For some reason periods seem to be a taboo topic, as if talking about getting your period or being on your period would curse those around you. Why is the world so scared to talk about this? It is a natural biological event that happens – in theory – once a month. So, why don’t we openly talk about it? Why do we have to whisper when we ask a friend or a co-worker if they have an extra pad? Yes, we bleed monthly, Harold!
When we first get our periods, and throughout our entire school life, we are taught to hide our pads in our clothes when we have to go change in the bathroom. Why? Why are we teaching young people that they should be embarrassed of having their period? Your period is nothing to be ashamed of! Nothing that happens to your body should be a reason to feel embarrassed.
But what happens when we grow up? What happens when we become active members of society who have a job to go to? For whatever reason, we still find ourselves hiding our pads on the way to the restroom or whispering when we need to ask for one. We need to stop that! It is not a walk of shame. Carry that pad like it is the most natural thing in the world because it is.
Many of us struggle so much when we are on our periods. The pain is unbearable; sometimes just breathing makes your entire body hurt. There are moments when not even the pain medicine is enough. Some of us have hormonal problems that make those days even worse. And then there are those with irregular periods and all the issues that causes.
So, why do we hide those things? Why do we go to work pretending everything is okay when in reality we can barely stand up straight?
When you call out of work because of your period, what do you say? I have mostly heard people say it is for a personal matter. Just say it, you need a sick day. We should not be so afraid to use our sick days for our periods. You call it like that when you have a cold, why not when you are menstruating? The physical pain is there. You are not sick, but your body is going through something that is making it ache.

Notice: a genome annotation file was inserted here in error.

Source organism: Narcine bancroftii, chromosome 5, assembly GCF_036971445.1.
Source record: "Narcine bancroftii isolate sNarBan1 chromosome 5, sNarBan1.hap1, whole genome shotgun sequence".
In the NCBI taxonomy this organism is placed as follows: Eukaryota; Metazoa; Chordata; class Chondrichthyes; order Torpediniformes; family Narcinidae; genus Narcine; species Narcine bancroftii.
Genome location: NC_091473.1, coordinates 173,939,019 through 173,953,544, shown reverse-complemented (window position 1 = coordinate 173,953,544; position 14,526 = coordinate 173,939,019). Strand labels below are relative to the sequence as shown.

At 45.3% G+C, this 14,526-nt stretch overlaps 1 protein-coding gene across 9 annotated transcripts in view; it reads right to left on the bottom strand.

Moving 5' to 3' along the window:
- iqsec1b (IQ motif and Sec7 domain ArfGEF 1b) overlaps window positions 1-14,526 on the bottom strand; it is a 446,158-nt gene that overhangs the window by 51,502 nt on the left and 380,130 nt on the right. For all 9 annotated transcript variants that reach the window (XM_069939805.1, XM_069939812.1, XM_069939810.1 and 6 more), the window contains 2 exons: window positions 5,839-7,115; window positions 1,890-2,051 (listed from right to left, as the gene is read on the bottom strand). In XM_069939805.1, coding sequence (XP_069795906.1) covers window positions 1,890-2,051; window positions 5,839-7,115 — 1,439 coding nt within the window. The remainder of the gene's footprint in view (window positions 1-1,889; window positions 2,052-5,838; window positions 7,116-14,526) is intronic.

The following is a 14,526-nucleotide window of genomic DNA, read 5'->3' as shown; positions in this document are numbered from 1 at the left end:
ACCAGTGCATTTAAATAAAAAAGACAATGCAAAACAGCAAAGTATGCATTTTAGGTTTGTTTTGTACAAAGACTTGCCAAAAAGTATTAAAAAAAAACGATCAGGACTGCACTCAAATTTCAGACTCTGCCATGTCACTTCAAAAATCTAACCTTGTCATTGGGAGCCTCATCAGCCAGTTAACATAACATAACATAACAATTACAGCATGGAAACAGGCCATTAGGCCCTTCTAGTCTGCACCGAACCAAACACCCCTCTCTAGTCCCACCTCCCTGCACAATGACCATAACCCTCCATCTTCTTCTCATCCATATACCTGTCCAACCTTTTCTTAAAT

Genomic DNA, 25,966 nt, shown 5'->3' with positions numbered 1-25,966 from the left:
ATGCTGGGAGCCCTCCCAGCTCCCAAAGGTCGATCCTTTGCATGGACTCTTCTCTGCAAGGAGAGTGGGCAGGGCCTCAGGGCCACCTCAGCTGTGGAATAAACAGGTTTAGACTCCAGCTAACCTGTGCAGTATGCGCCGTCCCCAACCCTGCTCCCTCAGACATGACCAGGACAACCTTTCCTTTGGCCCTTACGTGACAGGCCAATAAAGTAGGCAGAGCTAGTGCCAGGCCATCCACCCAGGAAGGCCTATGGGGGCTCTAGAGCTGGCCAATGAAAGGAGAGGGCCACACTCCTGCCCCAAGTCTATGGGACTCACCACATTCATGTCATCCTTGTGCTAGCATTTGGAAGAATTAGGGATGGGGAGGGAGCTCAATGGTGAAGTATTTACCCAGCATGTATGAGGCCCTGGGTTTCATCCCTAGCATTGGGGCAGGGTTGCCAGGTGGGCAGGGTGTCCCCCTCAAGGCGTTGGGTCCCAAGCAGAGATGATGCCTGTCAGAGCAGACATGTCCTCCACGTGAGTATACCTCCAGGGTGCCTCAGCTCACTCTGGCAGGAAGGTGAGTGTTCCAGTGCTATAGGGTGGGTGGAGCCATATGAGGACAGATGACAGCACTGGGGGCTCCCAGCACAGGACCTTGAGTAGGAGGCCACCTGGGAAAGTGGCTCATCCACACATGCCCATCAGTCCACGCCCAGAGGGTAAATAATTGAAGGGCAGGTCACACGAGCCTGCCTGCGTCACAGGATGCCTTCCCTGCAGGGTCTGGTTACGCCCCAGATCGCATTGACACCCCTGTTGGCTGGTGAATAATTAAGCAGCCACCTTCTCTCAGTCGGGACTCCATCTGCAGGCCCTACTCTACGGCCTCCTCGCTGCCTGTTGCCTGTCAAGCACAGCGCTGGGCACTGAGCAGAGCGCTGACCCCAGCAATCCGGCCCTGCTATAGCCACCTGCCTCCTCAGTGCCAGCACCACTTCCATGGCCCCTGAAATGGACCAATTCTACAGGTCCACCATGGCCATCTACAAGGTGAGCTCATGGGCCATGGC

Employers should really start taking this topic into consideration. People should not be shamed or receive consequences if they need to take the time off those days; maybe allow them to work from home if it is needed. The bathrooms should have the products we need just in case our periods sneak up on us. Work environments should be more open and understanding to what it feels like to menstruate. But for that to happen, we need to start talking more freely about our periods.
From the moment they get their periods, we should teach young people not to be ashamed or embarrassed by it. It is a natural thing! They should speak up if they have questions or doubts or even fears. They should openly ask for pads if they need one and they should not hide them on their way to the bathroom. If we do this, we are opening the conversation. We are raising grownups who will talk about their periods and not be afraid to take the time off if the pain becomes too much. We need to normalize periods in every area of life but especially at work.
*Please remember women are not the only ones. Transmen and non-binary people get their periods too and they should be free to talk about it as well.*
Lara was born in Argentina on Christmas; raised there and in Mexico. She graduated university with a BA in Latin American Literature and then moved to America where she currently lives with her girlfriend and cat. She works at a daycare as an Infant Teacher and during her free time you’ll find her reading or watching several TV shows while drinking diet coke.